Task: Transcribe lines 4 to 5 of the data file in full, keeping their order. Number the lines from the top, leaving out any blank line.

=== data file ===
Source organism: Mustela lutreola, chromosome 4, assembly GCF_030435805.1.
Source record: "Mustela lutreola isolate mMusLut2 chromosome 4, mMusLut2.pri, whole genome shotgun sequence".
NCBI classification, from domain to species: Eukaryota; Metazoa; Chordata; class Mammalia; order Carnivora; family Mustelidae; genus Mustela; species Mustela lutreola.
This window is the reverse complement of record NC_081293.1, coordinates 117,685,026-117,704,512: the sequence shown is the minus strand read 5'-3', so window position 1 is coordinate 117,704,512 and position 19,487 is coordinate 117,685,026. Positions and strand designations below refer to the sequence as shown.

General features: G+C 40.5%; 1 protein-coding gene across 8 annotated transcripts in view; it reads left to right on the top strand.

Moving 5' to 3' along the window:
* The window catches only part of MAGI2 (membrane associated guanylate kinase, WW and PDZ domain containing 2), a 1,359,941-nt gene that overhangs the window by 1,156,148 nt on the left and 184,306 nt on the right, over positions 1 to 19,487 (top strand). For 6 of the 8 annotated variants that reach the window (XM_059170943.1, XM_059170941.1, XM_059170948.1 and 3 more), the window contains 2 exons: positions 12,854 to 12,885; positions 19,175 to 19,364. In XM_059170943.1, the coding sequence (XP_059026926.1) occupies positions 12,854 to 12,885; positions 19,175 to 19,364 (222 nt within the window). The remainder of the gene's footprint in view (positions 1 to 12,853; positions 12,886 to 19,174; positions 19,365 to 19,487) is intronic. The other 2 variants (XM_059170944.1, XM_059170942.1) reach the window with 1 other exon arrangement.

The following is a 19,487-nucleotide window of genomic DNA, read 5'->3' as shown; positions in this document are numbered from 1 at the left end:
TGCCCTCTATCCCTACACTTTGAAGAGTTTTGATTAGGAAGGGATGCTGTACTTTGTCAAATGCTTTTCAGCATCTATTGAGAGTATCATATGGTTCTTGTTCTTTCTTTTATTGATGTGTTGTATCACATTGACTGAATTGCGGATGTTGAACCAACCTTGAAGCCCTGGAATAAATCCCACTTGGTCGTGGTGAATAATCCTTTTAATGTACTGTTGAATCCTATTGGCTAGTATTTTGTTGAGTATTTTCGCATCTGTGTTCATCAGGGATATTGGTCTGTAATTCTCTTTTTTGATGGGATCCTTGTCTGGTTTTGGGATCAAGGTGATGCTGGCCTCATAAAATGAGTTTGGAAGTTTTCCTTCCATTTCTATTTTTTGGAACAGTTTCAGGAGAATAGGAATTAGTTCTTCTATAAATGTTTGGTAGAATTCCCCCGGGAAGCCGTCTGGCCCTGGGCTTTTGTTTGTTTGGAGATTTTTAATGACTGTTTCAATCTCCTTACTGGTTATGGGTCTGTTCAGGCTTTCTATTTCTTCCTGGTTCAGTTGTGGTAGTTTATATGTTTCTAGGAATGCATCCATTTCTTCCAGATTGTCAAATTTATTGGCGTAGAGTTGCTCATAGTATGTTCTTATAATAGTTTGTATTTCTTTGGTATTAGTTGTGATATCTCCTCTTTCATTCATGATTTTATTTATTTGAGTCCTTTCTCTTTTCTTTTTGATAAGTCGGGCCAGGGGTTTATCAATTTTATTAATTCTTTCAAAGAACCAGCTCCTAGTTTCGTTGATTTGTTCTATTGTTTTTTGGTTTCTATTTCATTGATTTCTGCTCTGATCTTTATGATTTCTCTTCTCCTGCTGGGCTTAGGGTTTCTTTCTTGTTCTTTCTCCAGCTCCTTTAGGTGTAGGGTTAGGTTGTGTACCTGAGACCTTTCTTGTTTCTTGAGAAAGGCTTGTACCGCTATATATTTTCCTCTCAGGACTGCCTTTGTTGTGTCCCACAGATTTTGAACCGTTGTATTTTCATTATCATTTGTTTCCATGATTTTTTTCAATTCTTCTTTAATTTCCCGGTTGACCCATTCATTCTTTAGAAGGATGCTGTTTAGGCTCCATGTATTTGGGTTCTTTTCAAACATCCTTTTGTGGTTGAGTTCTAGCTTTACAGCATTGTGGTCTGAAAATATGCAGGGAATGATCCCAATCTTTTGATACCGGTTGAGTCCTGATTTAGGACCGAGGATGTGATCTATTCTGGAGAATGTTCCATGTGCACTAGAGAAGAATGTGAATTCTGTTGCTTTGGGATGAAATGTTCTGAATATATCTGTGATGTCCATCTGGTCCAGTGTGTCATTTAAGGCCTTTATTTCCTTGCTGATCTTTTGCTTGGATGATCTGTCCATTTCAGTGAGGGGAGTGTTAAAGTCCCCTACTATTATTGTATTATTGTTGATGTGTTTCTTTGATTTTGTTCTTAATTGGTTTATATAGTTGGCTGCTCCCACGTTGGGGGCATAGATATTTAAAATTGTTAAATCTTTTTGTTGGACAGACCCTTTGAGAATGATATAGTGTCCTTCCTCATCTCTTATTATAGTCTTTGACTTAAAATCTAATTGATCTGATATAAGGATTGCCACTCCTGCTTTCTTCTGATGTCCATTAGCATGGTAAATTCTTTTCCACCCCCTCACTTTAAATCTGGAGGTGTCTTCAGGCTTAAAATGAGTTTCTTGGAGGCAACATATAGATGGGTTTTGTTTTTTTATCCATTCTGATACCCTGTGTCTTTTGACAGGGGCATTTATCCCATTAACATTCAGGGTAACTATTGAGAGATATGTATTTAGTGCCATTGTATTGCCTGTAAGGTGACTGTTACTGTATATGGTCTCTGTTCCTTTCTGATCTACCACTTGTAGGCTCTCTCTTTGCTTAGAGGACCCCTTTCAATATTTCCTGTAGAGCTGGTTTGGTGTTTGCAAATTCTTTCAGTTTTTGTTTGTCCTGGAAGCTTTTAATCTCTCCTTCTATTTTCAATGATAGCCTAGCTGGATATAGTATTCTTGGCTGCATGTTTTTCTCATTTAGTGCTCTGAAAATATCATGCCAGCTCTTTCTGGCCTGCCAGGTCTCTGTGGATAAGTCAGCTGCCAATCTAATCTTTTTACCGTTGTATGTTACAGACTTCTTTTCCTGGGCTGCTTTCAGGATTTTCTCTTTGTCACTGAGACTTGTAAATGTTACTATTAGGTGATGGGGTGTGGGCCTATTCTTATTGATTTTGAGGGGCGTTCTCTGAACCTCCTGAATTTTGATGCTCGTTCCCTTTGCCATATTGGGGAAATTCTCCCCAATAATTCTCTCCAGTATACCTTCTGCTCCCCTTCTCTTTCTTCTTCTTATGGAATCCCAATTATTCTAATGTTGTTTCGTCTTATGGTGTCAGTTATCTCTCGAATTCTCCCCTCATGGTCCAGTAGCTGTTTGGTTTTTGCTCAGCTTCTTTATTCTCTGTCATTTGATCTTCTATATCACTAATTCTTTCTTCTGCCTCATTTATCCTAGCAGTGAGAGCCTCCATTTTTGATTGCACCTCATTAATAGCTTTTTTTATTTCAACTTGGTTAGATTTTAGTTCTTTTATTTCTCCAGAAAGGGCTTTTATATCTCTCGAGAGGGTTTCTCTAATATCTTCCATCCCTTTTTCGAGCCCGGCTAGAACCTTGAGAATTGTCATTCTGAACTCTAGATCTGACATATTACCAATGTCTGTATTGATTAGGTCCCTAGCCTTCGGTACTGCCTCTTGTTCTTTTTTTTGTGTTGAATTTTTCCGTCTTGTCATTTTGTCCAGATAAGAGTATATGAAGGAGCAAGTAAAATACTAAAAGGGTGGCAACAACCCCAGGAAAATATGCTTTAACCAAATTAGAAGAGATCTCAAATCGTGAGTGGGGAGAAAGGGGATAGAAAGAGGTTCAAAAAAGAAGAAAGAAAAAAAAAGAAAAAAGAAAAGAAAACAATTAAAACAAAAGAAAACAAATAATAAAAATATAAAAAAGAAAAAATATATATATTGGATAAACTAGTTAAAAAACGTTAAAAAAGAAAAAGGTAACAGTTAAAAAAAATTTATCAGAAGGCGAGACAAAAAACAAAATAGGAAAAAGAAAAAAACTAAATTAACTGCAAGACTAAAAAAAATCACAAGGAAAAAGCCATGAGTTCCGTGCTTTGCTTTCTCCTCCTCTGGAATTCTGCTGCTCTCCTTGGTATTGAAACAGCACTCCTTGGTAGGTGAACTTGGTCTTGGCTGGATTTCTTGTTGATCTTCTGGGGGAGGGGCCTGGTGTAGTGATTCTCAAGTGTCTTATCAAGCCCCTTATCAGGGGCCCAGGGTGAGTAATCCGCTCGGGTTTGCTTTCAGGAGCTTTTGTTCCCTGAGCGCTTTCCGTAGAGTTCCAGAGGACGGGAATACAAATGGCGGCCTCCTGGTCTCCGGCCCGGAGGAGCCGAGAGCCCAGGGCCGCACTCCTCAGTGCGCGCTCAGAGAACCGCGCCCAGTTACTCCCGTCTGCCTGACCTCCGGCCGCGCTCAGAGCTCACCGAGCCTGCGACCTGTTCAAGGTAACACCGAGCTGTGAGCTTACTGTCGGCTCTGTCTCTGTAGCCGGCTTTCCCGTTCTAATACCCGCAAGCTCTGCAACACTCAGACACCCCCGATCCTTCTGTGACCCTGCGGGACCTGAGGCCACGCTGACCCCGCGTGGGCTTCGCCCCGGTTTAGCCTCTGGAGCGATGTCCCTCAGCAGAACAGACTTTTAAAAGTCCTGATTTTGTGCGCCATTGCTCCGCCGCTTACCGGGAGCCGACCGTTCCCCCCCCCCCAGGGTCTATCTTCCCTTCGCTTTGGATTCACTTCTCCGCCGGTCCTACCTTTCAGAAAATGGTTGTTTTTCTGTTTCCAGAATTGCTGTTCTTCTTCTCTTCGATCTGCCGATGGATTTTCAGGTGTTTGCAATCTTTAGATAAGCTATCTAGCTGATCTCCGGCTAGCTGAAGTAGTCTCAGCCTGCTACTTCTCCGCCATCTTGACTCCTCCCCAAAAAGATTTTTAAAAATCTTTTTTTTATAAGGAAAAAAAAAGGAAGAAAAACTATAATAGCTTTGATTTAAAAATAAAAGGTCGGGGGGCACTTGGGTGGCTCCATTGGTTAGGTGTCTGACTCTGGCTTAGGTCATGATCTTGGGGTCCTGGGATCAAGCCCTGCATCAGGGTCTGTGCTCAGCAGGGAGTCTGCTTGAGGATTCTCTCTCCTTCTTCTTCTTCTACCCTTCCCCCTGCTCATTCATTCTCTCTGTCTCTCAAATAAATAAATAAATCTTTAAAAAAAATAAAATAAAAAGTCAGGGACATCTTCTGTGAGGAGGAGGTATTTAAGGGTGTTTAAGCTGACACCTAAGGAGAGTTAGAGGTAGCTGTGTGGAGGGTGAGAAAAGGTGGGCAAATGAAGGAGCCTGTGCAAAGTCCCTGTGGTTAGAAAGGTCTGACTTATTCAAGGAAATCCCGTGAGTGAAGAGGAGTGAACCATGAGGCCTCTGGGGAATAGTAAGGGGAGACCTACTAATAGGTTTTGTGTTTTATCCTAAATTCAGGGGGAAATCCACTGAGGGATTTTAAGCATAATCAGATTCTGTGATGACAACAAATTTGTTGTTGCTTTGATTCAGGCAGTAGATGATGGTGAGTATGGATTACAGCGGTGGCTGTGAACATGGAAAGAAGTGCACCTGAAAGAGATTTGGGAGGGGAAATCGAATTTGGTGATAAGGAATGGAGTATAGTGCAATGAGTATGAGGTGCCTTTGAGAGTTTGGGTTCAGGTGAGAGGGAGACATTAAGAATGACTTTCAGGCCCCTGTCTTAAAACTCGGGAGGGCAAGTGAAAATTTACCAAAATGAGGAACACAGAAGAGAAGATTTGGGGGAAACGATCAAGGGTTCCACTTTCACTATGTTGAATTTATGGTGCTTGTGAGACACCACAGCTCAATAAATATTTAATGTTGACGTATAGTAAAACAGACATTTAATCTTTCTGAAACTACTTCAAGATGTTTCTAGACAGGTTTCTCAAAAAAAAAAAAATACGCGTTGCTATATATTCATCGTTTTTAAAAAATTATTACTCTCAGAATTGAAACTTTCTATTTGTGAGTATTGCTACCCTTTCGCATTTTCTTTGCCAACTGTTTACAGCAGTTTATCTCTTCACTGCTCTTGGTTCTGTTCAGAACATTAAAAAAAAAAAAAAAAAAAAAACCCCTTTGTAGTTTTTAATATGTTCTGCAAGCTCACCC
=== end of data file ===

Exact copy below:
This window is the reverse complement of record NC_081293.1, coordinates 117,685,026-117,704,512: the sequence shown is the minus strand read 5'-3', so window position 1 is coordinate 117,704,512 and position 19,487 is coordinate 117,685,026. Positions and strand designations below refer to the sequence as shown.

General features: G+C 40.5%; 1 protein-coding gene across 8 annotated transcripts in view; it reads left to right on the top strand.